male dancer in all black jumping on a dimly lit stage

What Is Contemporary Dance?

Contemporary dance is everywhere these days and has only been getting more popular since its early development in the mid-20th century. But what exactly is contemporary dance?
Here’s a quick overview.

Tradition Meets Innovation

Contemporary dance was born in a time when a lot of new music was flooding America, most dominantly jazz and blues, and with this new music came new dances, like the Charleston and the Lindy Hop. Choreographers took notice and began fusing the intense and highly stylized legwork of ballet with the more torso and arm-based moves being performed in ballrooms and on dance floors. The result was an exciting and fresh style of dance that allowed for performers to draw from the wide physical vocabulary of ballet without being restricted by its rigid forms and adherence to strict traditions. At its core, contemporary dance is a departure from tradition while still using the language and movement of tradition in its new forms. It is an evolution of dance that still carries with it the genetic memory of ballet in a more expanded DNA. There was a split in the first half of the 20th century where ballet continued to develop within the confines of its own tradition while contemporary dance branched off from that tradition and flourished into a completely different animal; related, but not the same.

Moving Forward

Once contemporary dance became a recognized medium with its own unique styles and movements, choreographers began exploring what the boundaries were in each new performance. New questions and ideas arose out of each production that further defined and expanded the meaning of the format. In some productions narrative movement was put aside in favor of more flow and abstraction. Some dancers incorporated aspects of African and Asian dance traditions. More creative freedom flowed from the departure from ballet as dancers drew inspiration from early “free” dancers like Isadora Duncan and the choreographer Merce Cunningham. Much like the jazz musicians who were developing that genre through the 20th century, contemporary dancers started improvising as a means of creating new forms of motion and expression.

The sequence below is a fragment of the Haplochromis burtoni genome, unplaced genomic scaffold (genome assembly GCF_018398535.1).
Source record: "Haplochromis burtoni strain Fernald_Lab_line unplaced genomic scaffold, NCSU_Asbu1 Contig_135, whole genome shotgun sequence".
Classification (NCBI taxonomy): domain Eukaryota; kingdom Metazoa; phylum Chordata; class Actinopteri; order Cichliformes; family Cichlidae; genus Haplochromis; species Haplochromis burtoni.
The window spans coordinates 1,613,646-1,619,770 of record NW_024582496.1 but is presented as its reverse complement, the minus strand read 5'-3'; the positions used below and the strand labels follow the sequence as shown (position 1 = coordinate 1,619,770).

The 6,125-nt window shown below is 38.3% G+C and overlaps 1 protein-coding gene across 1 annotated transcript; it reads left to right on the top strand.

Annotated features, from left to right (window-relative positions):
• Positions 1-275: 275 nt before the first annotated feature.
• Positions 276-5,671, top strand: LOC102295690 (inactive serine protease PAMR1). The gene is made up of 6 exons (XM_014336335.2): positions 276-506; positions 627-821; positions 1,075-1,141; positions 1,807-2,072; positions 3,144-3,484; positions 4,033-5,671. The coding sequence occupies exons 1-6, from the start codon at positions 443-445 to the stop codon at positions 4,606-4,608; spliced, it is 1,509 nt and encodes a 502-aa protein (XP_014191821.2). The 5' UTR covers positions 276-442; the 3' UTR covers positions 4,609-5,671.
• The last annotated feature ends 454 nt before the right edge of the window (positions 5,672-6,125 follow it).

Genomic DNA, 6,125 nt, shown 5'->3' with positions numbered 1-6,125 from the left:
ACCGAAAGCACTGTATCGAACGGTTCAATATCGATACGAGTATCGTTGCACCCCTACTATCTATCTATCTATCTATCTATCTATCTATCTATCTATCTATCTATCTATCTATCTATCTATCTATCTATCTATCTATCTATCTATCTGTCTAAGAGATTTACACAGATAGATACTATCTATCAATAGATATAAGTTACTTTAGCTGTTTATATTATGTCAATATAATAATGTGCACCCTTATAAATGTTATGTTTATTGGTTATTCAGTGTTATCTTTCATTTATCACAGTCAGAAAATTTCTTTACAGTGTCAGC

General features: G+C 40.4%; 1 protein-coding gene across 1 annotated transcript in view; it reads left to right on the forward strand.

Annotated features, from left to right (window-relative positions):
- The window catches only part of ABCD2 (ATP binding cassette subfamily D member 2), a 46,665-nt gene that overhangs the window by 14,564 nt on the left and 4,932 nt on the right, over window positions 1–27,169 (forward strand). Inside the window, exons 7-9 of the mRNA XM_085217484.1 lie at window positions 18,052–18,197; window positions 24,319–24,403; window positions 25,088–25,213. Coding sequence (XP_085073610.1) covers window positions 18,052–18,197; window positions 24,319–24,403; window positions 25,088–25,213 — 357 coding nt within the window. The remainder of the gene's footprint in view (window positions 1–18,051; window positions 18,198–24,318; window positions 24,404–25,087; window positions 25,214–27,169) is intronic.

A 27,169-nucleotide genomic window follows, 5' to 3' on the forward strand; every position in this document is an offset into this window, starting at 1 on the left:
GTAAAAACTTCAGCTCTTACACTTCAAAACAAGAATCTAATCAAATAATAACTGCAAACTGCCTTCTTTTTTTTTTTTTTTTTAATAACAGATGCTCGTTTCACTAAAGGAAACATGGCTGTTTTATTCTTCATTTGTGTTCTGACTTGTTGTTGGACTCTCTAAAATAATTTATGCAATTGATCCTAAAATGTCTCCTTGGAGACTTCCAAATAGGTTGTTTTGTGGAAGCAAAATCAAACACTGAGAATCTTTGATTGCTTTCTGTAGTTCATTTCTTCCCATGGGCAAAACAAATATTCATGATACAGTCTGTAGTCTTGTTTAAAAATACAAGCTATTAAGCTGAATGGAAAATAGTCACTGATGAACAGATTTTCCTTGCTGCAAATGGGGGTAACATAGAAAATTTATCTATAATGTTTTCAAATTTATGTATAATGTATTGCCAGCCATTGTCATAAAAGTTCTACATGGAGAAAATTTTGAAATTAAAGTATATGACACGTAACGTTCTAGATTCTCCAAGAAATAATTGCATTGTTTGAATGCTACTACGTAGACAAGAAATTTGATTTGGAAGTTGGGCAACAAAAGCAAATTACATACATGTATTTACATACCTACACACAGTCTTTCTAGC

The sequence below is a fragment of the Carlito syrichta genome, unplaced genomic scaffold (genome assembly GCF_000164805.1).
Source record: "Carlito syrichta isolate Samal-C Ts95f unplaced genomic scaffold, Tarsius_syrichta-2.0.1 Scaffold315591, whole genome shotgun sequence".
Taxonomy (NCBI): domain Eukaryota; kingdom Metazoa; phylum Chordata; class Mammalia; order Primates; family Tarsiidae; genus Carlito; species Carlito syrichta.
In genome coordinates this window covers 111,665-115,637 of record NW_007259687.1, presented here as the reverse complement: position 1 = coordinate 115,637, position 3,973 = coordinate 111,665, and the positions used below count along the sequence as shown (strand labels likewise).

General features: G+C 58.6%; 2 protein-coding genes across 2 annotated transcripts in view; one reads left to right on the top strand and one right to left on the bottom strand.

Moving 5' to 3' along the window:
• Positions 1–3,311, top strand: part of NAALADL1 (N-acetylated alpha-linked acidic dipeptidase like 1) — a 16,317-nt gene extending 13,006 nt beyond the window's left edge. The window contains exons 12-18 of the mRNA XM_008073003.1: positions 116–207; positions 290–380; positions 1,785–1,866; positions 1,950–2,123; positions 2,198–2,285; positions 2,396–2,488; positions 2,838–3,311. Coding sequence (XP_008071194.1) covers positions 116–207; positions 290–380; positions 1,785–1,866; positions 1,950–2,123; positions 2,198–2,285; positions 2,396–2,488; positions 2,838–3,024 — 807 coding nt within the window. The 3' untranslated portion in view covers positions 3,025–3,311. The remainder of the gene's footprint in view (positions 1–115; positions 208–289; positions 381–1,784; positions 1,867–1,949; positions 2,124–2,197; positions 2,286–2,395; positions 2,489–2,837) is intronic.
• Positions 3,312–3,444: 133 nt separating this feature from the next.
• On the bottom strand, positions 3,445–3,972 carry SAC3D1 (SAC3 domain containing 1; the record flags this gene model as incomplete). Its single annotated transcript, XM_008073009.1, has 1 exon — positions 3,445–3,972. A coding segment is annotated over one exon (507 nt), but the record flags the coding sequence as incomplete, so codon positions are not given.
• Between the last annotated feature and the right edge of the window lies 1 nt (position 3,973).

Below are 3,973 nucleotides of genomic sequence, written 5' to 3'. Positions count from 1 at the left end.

Today’s World Of Dance

In a nutshell, contemporary dance draws from the traditions of the past, as well as various styles of music and motion, to create a more open and free form of expression. Incorporating a wider range of motion than ballet that allows for torso and arm motions along with freer legwork, contemporary dance reflects the diverse and eclectic music and theater traditions that it draws inspiration from. Choreographers today, for instance, can choose to tell a story entirely out of electronic dance music and a structureless, improvisational style. Or they can use elements of ballet and swing dancing for a free movement piece with no story at all.

Additionally, contemporary choreographers can dabble in elements of the space around them, such as using the floor or the structure of the room they are in to help tell their story and fuel their movement. Mackenzie Dustman, one of our contemporary instructors at CLI Studios, uses unique floorwork and breathwork in her classes. She’ll begin class with breathing or meditation exercises to help calm the mind and ground the body before diving into strong, fluid choreography that plays with transitioning from move to move while remaining connected to the floor. You can check out all of her classes on CLI Studios by visiting her choreographer page.

Even the relationship between the music and dancers can be more detached and free-associative if the artists so desire. Artists can train for contemporary dance using unique posture and breathing exercises and meditative stretching techniques as well as using more common tools like barre training.

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